Let me try :-)

On the image below there are 2 squares. I don't know how big they look like on your screen, so let's say you have them on paper and each has side of 1 inch. The square on the left has less details than the one on the right. In other words the left square has less (lower?) frequency content than the right one. For the left square it is enough to sample it with rate of 2 dots per inch to perfectly capture it and then reproduce. For the right square you need to sample it with higher frequency of 24 dots per inch.

So for the left sqquare you get 4 samples (pixels) and 2 DPI sampling rate associated with it. Now you can upsample it by duplicating the samples a few times and associating 24 DPI sampling rate with it. If you open those 2 images in some viewer that is DPI-aware then they will look exactly the same.

The above is the equivalent of upsampling an audio from let's say 8 kHz to 96 kHz. I can see 2 reasons why it may be hard to see why they are equivalent:

- It may be hard to switch thinking from "samples per second" to "samples per inch".
- In contrast to audio, where every audio player is aware of sampling rate, most of the image viewers are not. I guess that's mostly because the viewing screen has fixed DPI density.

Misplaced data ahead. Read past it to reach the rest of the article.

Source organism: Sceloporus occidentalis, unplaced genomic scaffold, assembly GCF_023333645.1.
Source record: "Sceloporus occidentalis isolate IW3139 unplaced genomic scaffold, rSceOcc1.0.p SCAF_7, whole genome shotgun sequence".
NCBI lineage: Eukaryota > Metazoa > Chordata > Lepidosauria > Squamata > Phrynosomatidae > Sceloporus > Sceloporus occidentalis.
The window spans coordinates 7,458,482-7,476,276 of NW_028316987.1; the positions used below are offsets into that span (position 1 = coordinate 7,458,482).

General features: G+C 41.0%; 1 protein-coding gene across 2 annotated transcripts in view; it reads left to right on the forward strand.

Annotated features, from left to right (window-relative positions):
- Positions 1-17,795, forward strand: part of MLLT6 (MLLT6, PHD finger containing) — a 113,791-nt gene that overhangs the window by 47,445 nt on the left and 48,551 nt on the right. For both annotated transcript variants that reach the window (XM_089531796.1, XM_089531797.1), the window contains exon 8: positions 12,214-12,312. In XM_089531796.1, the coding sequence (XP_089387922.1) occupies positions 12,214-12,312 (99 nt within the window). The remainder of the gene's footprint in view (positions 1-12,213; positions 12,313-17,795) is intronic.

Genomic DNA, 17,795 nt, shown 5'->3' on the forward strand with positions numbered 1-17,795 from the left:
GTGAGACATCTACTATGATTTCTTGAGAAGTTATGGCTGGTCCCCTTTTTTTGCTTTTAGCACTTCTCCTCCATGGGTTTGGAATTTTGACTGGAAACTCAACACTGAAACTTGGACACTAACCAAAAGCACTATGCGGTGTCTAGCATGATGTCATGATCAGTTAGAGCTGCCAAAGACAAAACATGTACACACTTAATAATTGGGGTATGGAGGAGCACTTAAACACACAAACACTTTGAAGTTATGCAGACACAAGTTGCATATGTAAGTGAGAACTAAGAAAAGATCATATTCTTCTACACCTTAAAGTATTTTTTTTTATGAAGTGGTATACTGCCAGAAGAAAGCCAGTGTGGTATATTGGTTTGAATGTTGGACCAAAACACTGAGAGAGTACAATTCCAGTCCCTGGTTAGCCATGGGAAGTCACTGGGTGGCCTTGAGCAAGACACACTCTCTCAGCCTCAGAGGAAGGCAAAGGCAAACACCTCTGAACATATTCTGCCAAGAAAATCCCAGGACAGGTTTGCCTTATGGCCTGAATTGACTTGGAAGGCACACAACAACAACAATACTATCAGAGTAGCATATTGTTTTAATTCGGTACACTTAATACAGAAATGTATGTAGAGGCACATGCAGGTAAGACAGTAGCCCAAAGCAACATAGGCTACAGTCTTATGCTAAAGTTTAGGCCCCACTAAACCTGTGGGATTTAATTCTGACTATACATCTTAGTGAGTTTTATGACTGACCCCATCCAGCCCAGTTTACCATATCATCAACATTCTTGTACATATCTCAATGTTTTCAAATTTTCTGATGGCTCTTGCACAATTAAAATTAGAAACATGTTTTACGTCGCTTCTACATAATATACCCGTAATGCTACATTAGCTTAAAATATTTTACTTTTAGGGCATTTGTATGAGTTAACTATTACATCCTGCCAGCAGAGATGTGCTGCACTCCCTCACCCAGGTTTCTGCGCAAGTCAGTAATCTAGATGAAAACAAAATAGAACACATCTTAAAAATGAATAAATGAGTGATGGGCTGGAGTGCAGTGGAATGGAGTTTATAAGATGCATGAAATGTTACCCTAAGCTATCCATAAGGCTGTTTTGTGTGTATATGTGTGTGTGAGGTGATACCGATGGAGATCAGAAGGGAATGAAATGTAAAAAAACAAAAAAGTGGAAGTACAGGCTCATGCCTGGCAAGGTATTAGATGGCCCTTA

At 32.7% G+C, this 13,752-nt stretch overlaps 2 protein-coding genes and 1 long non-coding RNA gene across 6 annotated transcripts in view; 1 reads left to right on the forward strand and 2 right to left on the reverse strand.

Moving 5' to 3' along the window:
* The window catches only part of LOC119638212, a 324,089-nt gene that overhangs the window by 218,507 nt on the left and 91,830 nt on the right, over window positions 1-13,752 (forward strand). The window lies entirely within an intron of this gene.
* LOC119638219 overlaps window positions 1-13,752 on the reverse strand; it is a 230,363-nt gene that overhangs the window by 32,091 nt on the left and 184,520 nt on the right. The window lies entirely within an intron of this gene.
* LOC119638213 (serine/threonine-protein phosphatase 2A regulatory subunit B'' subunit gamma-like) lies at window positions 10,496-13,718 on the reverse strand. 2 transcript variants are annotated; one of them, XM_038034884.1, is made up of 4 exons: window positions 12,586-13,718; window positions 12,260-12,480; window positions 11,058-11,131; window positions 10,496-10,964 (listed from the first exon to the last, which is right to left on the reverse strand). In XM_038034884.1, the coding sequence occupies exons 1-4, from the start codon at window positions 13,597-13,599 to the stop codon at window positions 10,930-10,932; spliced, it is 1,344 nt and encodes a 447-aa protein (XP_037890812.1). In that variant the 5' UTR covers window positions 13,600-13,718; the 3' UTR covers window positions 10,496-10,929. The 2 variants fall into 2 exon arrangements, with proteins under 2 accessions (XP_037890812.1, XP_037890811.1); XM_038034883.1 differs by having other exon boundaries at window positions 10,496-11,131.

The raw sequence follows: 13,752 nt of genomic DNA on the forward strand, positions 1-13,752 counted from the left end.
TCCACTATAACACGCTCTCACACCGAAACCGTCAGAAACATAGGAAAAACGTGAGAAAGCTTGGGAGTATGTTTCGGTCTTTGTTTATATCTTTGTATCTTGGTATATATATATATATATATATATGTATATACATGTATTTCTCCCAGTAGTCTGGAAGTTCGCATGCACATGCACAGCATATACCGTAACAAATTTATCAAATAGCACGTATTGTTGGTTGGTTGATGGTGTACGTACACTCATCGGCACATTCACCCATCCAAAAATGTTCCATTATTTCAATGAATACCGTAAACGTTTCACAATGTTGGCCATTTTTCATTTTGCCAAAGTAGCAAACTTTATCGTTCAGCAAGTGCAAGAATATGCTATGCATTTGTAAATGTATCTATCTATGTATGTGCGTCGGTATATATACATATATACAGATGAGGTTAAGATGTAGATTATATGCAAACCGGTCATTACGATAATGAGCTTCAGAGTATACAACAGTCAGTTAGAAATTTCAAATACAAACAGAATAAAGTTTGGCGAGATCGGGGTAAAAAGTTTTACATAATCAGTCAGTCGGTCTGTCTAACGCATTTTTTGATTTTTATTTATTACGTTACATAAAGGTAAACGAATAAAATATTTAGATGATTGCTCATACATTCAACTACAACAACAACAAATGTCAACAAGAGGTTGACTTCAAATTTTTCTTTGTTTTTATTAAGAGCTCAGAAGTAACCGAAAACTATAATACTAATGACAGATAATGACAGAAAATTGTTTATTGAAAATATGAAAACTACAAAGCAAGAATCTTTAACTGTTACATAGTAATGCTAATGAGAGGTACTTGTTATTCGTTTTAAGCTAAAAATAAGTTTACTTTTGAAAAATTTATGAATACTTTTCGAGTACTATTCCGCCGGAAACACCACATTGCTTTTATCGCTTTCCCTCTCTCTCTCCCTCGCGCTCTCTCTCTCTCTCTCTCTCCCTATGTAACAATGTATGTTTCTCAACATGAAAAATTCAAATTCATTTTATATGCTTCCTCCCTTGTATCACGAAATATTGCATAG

In audio, 8'000 samples at 8 kHz will play for 1 second and after resampling to 96 kHz the resulting 96'000 samples will still play for 1 second, because the audio card will switch its output frequency.

In image, 96x96 samples at 96 DPI will show as 1 inch x 1 inch square but after resampling to 192 DPI, instead of still showing as 1 inch x 1 inch, the resulting 192x192 samples will show as 2 inch x 2 inch because the screen can't switch its density.

As a practical example, the attached
2x2.png
(5.37 KB 2x2):

is 2x2 image at 2 DPI:

]$ identify -units PixelsPerInch -format 'number of samples: %w x %h\nsampling rate: %x dpi x %y dpi\n' 2x2.png

number of samples: 2 x 2

sampling rate: 2.0099999999999997868 dpi x 2.0099999999999997868 dpi

We can resample it to 200 DPI, either with ImageMagick:

]$ convert -units PixelsPerInch 2x2.png -filter point -resample 200 200x200.png

or with Gimp:

and we get 200x200 image at 200 DPI:

]$ identify -units PixelsPerInch -format 'number of samples: %w x %h\nsampling rate: %x dpi x %y dpi\n' 200x200.png

number of samples: 200 x 200

sampling rate: 200 dpi x 200 dpi

The one DPI-aware program that I know of is LibreOffice Writer. I suspect it will work the same in MS Word too. When we insert both 2x2.png and 200x200.png, they will look the same: